Currently listing 479 Travelogues / Reviews in 297 categories!

Latest Reviews
You need flash installed to view this header!

Home | About us |Add Review | Book your travel | Gallery | Events | Wordpress | Guest Book | Support Tickets | Agents Login Contact us |


RSS FeedViewing Reviews: Restaurants / Mumbai Restaurants (1) It is true that Mumbai is like every other throbbing metropolis, in that you may find any food you should wish for, from any part of the world, without too much trouble. Each Mumbai Restaurant offers a variety of cuisine and a range of local dishes that will surely astound you. It is the remarkable position of the beautiful Indian sub continent, and it's neighboring cultures, that allows for such a truly fantastic panoply of stimuli for the senses in Indian Cuisine. Throughout the history of India, like so many others, it has been a country that has attracted a wide variety of immigrants. It has profited from this miraculous mélange of ethnic and social diversity, and geographical pallet from mountain to coast, to produce the fine cuisine that we know today. The cuisine of India is in the main vegetarian, and has a strong link to religion, cultural practices and the reinforcement of the family group. Food has always been a social and religious mark of distinction, and it is no more so than in India. The Jain, Hindu and Buddhist communities follow vegetarian and in some cases a strict vegan regime. The characteristic use of herbs and spices are not only to add subtle flavor and warmth to dishes, but also have religious significance, and health restorative powers. Indian cuisine is considered by many to be the most incredibly diverse range in the world, as it changes so much in cooking manner, and from region to region. The science of life in India is known as Ayurveda, it is a form of holistic medicine, which has categorised food into three types, saatvic, raajsic, and taamsic, which have stimulating effects on both the mind and body. Influences from Arab and Portuguese, Persian and British traders over the centuries have brought new flavor such as tomatoes, potatoes and chilies from the new world. Sesame, turmeric, cardamom, black pepper, and mustard, all used in Indian cuisine today are in fact not native to the country, and were introduced from around 3000 BC onwards. There is an important etiquette to Indian cuisine, which is the use of the hands, in particular, the right hand, to eat with. As the hand is used rather than utensils, the temperature of the food is accurately known before it is placed in the mouth, which avoids burning. It is widely accepted that modern Western dining has brought about the use of cutlery in restaurants in India and Mumbai, as well as many Indian homes.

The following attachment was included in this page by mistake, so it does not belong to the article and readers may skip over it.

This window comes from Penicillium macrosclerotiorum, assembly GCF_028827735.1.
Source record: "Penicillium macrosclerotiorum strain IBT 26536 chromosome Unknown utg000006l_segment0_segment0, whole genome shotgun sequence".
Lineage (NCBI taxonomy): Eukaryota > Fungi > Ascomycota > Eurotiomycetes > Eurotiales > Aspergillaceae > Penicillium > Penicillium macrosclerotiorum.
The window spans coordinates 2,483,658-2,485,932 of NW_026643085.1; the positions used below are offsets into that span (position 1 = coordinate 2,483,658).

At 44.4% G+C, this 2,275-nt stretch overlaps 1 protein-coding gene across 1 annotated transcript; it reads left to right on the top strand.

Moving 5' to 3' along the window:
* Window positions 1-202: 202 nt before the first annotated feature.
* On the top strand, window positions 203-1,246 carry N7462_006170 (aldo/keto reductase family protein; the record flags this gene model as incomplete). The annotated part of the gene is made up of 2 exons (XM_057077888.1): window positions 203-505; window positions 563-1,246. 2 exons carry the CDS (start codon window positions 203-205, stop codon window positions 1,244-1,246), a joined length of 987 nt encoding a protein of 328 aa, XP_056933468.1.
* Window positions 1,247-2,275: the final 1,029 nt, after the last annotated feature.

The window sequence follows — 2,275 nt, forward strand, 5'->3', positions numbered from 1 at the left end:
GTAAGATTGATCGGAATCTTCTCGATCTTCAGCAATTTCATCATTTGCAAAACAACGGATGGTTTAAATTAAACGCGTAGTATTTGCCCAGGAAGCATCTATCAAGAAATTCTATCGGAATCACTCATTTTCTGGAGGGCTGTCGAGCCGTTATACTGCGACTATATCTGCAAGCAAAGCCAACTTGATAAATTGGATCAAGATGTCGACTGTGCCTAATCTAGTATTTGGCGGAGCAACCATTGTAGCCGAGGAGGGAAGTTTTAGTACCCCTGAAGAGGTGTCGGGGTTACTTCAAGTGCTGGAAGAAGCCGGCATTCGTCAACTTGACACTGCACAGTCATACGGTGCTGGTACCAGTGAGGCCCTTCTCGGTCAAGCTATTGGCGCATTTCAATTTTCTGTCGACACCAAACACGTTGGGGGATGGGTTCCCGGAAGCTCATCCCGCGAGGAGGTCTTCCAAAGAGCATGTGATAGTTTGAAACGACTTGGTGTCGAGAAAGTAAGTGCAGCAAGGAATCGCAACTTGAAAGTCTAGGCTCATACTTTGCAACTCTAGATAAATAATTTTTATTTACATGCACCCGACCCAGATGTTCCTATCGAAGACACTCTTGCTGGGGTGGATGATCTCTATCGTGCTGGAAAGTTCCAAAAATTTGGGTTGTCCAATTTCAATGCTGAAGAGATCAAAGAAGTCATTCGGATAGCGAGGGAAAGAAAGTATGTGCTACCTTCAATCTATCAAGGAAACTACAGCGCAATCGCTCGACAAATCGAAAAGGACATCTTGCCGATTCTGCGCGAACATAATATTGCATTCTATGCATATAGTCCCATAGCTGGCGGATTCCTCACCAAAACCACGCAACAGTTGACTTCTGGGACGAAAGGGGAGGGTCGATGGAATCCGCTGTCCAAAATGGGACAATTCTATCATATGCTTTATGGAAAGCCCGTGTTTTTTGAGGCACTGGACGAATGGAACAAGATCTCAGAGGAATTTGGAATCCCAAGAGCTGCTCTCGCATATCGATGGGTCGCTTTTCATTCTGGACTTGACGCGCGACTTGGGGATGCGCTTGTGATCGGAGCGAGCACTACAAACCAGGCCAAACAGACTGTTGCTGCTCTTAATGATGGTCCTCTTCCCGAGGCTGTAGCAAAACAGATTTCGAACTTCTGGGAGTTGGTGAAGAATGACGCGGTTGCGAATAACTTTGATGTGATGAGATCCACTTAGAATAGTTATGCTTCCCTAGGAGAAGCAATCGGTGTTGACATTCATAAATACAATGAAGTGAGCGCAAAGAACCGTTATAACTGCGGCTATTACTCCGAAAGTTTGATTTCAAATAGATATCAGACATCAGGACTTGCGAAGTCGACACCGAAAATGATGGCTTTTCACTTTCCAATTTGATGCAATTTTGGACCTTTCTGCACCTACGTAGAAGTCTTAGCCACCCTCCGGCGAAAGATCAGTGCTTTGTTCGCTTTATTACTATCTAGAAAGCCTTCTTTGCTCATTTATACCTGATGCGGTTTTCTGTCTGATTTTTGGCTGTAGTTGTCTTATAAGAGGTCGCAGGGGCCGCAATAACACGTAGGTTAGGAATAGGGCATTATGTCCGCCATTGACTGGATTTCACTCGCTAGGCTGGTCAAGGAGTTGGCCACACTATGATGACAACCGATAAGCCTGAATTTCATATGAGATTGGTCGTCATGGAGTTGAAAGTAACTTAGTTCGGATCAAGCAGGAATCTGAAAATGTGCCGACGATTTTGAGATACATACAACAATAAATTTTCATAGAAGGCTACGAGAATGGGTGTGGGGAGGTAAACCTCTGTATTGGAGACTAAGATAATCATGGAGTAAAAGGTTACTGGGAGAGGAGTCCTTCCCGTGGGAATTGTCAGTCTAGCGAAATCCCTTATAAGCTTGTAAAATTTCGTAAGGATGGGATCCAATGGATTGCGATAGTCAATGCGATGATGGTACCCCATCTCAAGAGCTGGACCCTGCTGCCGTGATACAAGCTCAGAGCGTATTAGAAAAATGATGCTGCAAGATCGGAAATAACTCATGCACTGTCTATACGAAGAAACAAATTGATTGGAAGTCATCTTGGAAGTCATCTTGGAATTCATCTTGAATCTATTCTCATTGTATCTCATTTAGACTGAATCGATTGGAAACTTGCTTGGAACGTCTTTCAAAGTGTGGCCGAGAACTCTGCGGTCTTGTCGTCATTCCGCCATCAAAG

1